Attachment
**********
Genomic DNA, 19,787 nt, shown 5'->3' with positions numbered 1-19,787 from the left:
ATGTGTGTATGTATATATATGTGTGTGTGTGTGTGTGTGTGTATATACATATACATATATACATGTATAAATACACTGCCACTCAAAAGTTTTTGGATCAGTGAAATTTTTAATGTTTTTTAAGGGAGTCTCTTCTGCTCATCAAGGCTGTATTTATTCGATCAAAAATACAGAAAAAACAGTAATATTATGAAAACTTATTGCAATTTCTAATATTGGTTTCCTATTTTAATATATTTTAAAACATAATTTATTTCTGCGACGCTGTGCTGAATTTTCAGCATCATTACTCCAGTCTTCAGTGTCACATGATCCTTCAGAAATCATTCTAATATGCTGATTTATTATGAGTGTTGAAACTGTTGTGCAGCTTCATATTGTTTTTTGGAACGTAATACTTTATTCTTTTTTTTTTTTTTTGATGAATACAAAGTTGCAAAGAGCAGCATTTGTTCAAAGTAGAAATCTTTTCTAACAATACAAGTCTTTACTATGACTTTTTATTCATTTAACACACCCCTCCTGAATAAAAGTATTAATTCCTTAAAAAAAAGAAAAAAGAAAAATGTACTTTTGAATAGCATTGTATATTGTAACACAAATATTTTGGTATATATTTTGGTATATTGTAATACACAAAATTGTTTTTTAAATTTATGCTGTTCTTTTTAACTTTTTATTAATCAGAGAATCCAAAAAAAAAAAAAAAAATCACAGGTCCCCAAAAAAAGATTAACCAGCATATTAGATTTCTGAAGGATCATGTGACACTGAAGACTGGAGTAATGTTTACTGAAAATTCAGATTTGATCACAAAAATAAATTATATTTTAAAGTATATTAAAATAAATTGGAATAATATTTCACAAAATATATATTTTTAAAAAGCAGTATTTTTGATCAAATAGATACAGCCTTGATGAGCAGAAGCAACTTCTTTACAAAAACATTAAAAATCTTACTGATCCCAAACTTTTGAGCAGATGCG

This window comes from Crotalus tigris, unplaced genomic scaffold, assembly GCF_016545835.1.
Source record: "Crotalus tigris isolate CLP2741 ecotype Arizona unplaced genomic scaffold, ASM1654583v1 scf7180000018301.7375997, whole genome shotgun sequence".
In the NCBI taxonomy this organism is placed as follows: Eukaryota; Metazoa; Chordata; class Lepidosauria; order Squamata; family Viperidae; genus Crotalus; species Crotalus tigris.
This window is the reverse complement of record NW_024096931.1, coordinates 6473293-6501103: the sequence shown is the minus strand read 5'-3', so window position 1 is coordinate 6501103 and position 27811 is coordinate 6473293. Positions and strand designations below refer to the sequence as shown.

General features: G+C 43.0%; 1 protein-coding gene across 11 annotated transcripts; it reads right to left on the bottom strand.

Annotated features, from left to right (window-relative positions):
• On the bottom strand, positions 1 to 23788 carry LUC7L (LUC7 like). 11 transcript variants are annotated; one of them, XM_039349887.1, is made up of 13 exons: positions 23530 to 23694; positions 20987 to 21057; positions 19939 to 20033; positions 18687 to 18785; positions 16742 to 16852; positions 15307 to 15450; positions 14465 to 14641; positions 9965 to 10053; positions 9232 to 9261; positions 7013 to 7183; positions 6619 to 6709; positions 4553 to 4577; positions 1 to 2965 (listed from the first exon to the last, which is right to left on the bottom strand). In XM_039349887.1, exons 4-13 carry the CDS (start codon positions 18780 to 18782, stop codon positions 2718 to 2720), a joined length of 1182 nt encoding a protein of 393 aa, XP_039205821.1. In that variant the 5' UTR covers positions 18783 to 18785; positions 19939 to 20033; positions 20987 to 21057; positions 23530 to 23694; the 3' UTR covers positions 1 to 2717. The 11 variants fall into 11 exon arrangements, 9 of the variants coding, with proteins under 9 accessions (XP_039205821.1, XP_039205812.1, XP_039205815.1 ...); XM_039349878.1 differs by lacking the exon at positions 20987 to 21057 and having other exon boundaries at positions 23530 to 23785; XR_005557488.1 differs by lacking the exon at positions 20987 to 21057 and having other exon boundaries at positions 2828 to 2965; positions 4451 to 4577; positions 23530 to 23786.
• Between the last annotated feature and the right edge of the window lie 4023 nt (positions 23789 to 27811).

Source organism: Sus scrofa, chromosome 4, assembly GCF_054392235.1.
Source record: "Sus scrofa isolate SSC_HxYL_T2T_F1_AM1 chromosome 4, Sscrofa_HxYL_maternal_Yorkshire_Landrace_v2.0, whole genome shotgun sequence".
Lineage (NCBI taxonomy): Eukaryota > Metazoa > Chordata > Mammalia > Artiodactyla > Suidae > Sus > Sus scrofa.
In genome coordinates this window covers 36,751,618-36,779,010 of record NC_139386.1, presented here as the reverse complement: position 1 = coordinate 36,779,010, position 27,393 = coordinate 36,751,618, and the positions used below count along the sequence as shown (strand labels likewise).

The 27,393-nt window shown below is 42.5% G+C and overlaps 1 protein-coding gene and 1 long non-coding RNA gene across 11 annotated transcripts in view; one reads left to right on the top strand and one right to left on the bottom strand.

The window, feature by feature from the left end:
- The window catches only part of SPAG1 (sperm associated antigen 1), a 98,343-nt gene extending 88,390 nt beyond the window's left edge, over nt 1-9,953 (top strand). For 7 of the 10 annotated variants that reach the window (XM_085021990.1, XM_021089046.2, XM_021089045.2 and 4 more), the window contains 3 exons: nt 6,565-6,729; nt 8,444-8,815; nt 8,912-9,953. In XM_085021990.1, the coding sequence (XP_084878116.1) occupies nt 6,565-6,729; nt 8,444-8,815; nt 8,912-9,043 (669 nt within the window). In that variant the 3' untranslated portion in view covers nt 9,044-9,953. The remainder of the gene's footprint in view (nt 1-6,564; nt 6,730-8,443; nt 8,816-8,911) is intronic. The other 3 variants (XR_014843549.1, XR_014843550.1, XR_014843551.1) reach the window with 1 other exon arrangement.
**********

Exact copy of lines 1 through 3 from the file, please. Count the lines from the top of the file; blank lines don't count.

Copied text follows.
Genomic DNA, 19,787 nt, shown 5'->3' with positions numbered 1-19,787 from the left:
ATGTGTGTATGTATATATATGTGTGTGTGTGTGTGTGTGTGTATATACATATACATATATACATGTATAAATACACTGCCACTCAAAAGTTTTTGGATCAGTGAAATTTTTAATGTTTTTTAAGGGAGTCTCTTCTGCTCATCAAGGCTGTATTTATTCGATCAAAAATACAGAAAAAACAGTAATATTATGAAAACTTATTGCAATTTCTAATATTGGTTTCCTATTTTAATATATTTTAAAACATAATTTATTTCTGCGACGCTGTGCTGAATTTTCAGCATCATTACTCCAGTCTTCAGTGTCACATGATCCTTCAGAAATCATTCTAATATGCTGATTTATTATGAGTGTTGAAACTGTTGTGCAGCTTCATATTGTTTTTTGGAACGTAATACTTTATTCTTTTTTTTTTTTTTTGATGAATACAAAGTTGCAAAGAGCAGCATTTGTTCAAAGTAGAAATCTTTTCTAACAATACAAGTCTTTACTATGACTTTTTATTCATTTAACACACCCCTCCTGAATAAAAGTATTAATTCCTTAAAAAAAAGAAAAAAGAAAAATGTACTTTTGAATAGCATTGTATATTGTAACACAAATATTTTGGTATATATTTTGGTATATTGTAATACACAAAATTGTTTTTTAAATTTATGCTGTTCTTTTTAACTTTTTATTAATCAGAGAATCCAAAAAAAAAAAAAAAAATCACAGGTCCCCAAAAAAAGATTAACCAGCATATTAGATTTCTGAAGGATCATGTGACACTGAAGACTGGAGTAATGTTTACTGAAAATTCAGATTTGATCACAAAAATAAATTATATTTTAAAGTATATTAAAATAAATTGGAATAATATTTCACAAAATATATATTTTTAAAAAGCAGTATTTTTGATCAAATAGATACAGCCTTGATGAGCAGAAGCAACTTCTTTACAAAAACATTAAAAATCTTACTGATCCCAAACTTTTGAGCAGATGCG

This window comes from Crotalus tigris, unplaced genomic scaffold, assembly GCF_016545835.1.